Making Pizza in a Frying Pan - Jamie Oliver's Cheat's Pizza from 30 Minute Meals

Just to let you know, this post was written before I started the paleo diet to help ease my psoriasis. Nowadays I eat a more allergy-friendly diet, but leave these older, non-paleo posts up in case they are useful to readers, as I know not everyone eats the same as I do. Thanks for your understanding. 

Years ago, at university, I made a pizza in a frying pan, from a recipe out of a magazine. The dough wasn't cooked through and tasted of flour, the top was soggy and too cheesy and the bottom was fried and greasy. So you can understand me being hesitant about trying Jamie Oliver's Cheat's Pizza recipe from 30-Minute Meals. But it was in fact the easiest pizza I've ever made. 

Now, I don't know that you could call this pizza completely authentic - there is no yeast, waiting for dough to rise and barely any kneading, a fact that Jamie is quick to admit on his show. The dough is made from self-raising flour which gives the pizza dough more of a scone-type of texture, but as long as you roll it thin enough, you don't really notice. And of course you've put it all together in far less than half an hour. If you make this, I would suggest that if your frying pan is not as wide as Jamie's - definitely split the dough in half and make two pizzas. The first time I made this I didn't, and the puffed up pizza dough was just too thick and claggy.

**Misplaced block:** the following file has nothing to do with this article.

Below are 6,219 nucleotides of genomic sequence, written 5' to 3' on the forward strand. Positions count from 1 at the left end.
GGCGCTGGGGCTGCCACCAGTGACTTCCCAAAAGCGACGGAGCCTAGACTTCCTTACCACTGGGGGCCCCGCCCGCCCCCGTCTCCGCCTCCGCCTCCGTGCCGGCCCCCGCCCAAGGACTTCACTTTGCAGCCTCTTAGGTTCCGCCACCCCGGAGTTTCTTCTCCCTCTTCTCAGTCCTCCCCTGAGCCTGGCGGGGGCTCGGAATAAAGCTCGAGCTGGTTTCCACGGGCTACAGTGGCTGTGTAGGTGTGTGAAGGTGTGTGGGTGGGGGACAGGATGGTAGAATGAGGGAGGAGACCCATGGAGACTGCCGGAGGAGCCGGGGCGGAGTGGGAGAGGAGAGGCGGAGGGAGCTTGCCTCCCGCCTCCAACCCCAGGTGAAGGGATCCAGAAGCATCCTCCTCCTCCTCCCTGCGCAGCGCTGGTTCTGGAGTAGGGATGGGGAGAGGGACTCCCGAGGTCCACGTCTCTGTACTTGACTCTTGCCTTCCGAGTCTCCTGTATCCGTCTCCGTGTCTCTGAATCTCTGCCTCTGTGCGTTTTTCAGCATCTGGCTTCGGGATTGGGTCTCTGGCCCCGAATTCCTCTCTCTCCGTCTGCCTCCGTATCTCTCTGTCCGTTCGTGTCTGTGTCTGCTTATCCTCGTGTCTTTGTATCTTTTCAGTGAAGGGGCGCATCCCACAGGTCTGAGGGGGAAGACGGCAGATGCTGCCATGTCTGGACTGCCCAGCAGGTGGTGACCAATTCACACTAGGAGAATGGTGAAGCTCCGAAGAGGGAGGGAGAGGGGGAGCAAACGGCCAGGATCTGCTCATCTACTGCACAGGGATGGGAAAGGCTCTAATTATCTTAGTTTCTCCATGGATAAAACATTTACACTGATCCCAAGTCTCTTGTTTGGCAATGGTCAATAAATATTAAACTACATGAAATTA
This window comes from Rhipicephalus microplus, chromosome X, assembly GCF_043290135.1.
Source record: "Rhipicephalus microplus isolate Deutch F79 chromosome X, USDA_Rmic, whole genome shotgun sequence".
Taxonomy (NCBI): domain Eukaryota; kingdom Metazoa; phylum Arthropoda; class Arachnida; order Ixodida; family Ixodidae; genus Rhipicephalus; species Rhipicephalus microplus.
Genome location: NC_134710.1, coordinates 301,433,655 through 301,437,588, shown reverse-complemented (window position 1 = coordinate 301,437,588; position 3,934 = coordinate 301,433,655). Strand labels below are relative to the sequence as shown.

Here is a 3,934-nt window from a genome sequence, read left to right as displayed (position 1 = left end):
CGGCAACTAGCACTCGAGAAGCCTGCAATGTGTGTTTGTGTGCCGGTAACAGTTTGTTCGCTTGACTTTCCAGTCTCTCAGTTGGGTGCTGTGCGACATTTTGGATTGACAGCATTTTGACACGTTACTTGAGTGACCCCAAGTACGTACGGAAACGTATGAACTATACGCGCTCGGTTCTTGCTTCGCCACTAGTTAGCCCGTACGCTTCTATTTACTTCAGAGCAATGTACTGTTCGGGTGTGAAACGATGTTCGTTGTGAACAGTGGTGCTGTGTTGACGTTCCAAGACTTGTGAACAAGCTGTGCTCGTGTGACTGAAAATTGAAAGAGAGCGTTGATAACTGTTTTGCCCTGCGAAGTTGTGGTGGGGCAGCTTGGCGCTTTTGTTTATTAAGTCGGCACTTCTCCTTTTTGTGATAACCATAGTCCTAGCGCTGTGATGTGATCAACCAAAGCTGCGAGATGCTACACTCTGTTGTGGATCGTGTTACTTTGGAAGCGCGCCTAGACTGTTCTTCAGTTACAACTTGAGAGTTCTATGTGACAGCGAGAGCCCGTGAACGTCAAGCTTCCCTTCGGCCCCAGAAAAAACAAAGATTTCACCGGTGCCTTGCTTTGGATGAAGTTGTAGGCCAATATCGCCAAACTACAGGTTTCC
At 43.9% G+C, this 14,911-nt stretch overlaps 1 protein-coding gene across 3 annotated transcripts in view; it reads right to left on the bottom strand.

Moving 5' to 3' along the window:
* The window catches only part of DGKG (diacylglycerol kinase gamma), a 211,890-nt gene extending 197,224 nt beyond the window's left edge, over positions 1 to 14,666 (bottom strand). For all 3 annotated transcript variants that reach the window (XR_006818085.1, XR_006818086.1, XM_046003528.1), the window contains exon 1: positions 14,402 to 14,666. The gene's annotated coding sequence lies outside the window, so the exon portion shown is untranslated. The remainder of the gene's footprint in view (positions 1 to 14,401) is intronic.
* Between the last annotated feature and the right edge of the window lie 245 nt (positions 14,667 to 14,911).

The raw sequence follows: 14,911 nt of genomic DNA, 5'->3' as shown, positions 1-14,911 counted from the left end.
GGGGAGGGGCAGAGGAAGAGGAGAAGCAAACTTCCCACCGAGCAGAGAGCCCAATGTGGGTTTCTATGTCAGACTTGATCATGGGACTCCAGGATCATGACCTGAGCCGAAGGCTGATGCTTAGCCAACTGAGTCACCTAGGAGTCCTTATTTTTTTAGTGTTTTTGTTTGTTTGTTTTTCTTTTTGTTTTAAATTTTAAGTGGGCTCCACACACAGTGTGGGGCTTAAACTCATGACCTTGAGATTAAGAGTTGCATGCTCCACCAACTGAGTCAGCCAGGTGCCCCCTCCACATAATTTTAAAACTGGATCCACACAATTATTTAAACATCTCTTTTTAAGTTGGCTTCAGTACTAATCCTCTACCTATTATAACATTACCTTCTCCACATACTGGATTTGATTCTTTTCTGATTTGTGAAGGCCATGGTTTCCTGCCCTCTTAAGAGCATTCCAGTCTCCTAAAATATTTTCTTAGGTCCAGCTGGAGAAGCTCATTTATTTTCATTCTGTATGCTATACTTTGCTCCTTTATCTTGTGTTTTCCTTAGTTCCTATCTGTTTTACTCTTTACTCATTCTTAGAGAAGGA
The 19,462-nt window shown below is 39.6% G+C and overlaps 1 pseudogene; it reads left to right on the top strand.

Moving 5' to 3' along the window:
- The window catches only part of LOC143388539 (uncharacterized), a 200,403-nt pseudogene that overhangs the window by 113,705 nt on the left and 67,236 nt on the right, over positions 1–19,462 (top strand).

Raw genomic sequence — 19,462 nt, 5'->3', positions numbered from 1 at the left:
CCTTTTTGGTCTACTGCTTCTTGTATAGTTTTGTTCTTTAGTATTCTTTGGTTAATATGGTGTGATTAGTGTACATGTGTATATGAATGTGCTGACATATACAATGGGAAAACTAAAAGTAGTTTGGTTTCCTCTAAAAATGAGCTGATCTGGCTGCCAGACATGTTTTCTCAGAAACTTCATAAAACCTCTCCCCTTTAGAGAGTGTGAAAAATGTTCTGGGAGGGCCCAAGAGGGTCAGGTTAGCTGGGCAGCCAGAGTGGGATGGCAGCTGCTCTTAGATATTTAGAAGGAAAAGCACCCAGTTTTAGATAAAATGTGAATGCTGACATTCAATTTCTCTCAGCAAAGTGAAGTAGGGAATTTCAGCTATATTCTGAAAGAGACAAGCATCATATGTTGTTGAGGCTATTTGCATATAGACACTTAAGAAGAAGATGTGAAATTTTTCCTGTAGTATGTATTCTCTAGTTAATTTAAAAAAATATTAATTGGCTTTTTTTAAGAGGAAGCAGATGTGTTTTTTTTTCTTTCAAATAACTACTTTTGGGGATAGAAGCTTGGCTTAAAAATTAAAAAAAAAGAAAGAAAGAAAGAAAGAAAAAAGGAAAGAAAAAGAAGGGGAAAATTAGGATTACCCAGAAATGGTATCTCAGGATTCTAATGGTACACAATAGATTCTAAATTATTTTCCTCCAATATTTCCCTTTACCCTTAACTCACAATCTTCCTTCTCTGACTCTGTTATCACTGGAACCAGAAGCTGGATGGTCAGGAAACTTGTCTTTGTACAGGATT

And so on to the sauce. It's easily blended together, and the red wine vinegar just gives it that sharpness that counteracts all that bland mozzarella and Parmesan. When I made this the first time though, I made the mistake of putting too much of the sauce over the top of the pizza. You don't want it too soggy, so just spread enough to cover the top and out towards the edges before you scatter over the mozzarella. Keep any un-used sauce in the fridge for pasta or for when you make another pizza. A pool of tomato sauce sitting in the middle of your pizza and the cheese slipping off it is not a good look.

Which brings me to my final warning about this pizza - don't put too much cheese on! Rip off small strips of the mozzarella and dot around the top of the pizza - as it melts under the grill, it will spread out more and cover the pizza. The grating of Parmesan at the end just blends all the cheese on top together. This of course makes it much healthier than your regular pizza that's bending under the weight of all that cheese - especially if you serve it with Jamie's tomato salad!

Jamie's Tomato Salad

The verdict? Definitely a keeper. But don't expect it (the dough, anyway) to taste and feel like traditional pizza bread, because it isn't. But it doesn't detract from the pizza, which when you consider that you could rustle it up a lot quicker than warming up a pre-packed one from the freezer - and it tastes much better - is really good. This dish has become a regular in the Comfort Bites household and it's easy enough to put together when you get those pizza cravings.

You might also like Sticking Up for Jamie and Recipe Test: Jamie's Chicken Pie Dinner.


  1. Do you think using Tip 00 floor would work the same?

  2. When you make the pizza in this particular way it puffs up quite a bit so you'd need the self-raising flour for the raising agents in it. In saying that, SR flour is only Plain flour with baking powder in, so using type 00 flour with baking powder would probably give the same results, if not a finer dough. Hope this helps!

  3. I'm planning to attempt this tonight so I am glad to read that yours was a success!


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